The perfect transfer?
It is increasingly unusual that a transfer can be said to work well for all parties. Daniel Storey thinks that Andy Carroll's move to West Ham from Liverpool is one of the rare breed
Last Updated: 21/06/13 1:03pm
The most obvious element of Andy Carroll's £15million permanent transfer from Liverpool to West Ham is that it is seemingly a deal which 'works well for all parties'.
Such a status quo is rare in modern football, generally reserved for loan deals, when the loanee receives the short-term benefit of a high-quality player, the loaner can keep the player happy without involving them in first-team plans, whilst the individual in question gets vital playing time.
In modern permanent transfers, one party almost inevitably loses out. More often than not players are sold against a manager or fans' wishes, individuals using that most hideous of football creations, player power, to engineer a move to a destination of his choosing. In other cases the buying club gets stung by an over-inflated minimum fee release clause, or the selling club is damaged by a player's refusal to extend a contract, thus lowering the fee it is possible to command. In Carroll's case, however, this simply isn't the case.
"If we can start with Andy Carroll that would be a great achievement for us as he can only get better and better. It is our target to make it a permanent situation. It's our main priority."
Such a statement left little room for discussion on Sam Allardyce's principle aim this summer. Mere minutes after his side's final-day 4-2 victory over Reading, West Ham's manager stated his desire to make the England striker's deal permanent. Allardyce has his man, it appears.
Making Carroll a priority came as no surprise. He is a striker that fits the manager's favoured direct approach, acting as the attacking lynchpin to which Kevin Nolan, Ricardo Vaz Te and Joe Cole or Modibo Maiga can operate. Carroll won an average of 9.3 aerial duels per game in the Premier League last season, a total bettered by no other player.
The England international may have only scored seven league goals last season (and registered four assists), but those figures were hampered significantly by a hamstring injury that limited him to 24 Premier League appearances. Interestingly, of the 34 players to score more goals in the Premier League than Carroll last season, only Demba Ba and Javier Hernandez played less minutes in getting their goals. With a full season, he should be expected to contribute 20 goals and assists combined.
A price tag of £15million may seem steep for a striker who is yet to demonstrate a consistent scoring record in the Premier League, but on investigation is not unreasonable. This is a 24-year-old that had three years left on his £80,000 per week contract at Anfield and has made nine appearances for his country, scoring at Euro 2012. The premium put on the head of English players is notorious, and West Ham paid over £8million for Matt Jarvis last summer, who is three years older than Carroll and has a solitary (and unlikely to be added to) England cap.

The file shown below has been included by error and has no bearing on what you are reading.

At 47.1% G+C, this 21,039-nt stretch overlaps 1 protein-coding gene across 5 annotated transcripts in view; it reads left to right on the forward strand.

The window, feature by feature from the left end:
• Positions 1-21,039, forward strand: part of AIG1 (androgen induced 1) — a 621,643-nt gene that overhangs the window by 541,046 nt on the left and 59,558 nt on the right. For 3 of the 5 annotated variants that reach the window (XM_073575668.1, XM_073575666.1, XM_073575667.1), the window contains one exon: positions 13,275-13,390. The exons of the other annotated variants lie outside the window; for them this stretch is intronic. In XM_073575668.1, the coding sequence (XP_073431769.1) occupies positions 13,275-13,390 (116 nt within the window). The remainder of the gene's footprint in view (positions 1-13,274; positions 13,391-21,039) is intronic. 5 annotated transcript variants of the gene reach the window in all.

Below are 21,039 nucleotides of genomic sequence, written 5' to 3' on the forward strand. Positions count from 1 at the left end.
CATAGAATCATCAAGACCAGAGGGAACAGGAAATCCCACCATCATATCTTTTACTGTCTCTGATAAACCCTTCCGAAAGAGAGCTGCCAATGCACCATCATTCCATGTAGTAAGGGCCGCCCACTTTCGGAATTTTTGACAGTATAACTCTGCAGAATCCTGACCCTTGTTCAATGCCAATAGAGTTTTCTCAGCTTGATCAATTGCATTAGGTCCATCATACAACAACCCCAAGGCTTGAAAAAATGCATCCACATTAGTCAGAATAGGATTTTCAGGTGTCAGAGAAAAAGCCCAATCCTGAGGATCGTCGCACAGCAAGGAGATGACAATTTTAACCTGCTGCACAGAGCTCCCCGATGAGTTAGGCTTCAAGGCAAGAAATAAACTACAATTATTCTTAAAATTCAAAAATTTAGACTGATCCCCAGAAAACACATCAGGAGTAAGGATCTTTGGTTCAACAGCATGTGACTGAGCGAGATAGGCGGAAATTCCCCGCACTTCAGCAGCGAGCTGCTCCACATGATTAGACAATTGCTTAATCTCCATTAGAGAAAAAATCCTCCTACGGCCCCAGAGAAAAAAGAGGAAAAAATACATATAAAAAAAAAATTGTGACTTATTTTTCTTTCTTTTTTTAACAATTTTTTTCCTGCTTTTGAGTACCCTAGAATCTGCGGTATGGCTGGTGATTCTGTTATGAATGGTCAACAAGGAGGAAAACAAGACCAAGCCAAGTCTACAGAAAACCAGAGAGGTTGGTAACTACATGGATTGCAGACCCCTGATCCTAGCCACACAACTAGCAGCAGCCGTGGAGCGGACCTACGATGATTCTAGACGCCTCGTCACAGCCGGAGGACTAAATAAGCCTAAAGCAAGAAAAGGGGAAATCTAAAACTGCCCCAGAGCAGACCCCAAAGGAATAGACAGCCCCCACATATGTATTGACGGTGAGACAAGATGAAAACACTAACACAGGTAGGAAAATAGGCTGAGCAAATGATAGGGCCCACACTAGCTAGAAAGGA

But if West Ham are happy to have captured Carroll, Liverpool will not mind letting him leave. The striker has struggled to settle at Anfield ever since his £35million move from Newcastle, and undoubtedly suffered through the extraordinarily inflated nature of his fee.
Furthermore, after spending substantially on the forward, Liverpool then failed to play in a style to suit their new signing. Supporters at Anfield felt that a direct approach to a target man did not fit the club's ethos of attractive attacking play, and Carroll was often left isolated, forced to drop deeper in order to involve himself in proceedings. Carroll is a penalty box striker, his effectiveness decreasing as he moves closer to midfield.
If that was the case under Kenny Dalglish, who signed the striker, it was a situation only likely to worsen under the stewardship of Brendan Rodgers. The Northern Irishman aims to imprint a philosophy of fluidity in the attacking third, with short passing and quick counter attacks. Neither of these strategies are remotely synonymous with Carroll's style, which requires long balls from defence or crosses from wide.
Rodgers' attacking signings in the last year (Daniel Sturridge, Philippe Coutinho, Iago Aspas) all fit into a mould which clashes with Carroll's assets. When such a situation occurs, there is little point in prolonging the agony. Rodgers has gained £15million boost to his transfer kitty (bearing no responsibility for the deal), whilst Liverpool have taken the £20million hit on their signing.
For the player, too, you sense relief: "It's fantastic for me to be here. I really enjoyed last season, and that shows in me coming back and making it permanent. What I wanted to do was come back here and play football."
Those last few words are the key, you feel. Carroll was more than aware that his opportunities at Anfield would be limited. At West Ham he will be the main man, particularly after the departure of Carlton Cole. His efforts will be appreciated by the Upton Park faithful, and the club's approach will suit his style.
A transfer that genuinely sits well with all parties. A rarity, but genuinely pleasing to see.